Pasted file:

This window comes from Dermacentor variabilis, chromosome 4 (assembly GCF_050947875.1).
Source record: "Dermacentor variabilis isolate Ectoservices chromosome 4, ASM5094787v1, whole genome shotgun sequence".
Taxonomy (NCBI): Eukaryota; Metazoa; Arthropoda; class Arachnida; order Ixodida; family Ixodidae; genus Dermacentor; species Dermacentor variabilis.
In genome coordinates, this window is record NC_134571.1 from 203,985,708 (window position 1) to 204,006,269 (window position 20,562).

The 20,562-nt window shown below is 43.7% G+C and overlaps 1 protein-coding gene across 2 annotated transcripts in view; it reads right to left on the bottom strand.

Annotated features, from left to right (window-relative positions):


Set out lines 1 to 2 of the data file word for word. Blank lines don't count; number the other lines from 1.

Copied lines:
This window comes from Dermacentor variabilis, chromosome 4 (assembly GCF_050947875.1).
Source record: "Dermacentor variabilis isolate Ectoservices chromosome 4, ASM5094787v1, whole genome shotgun sequence".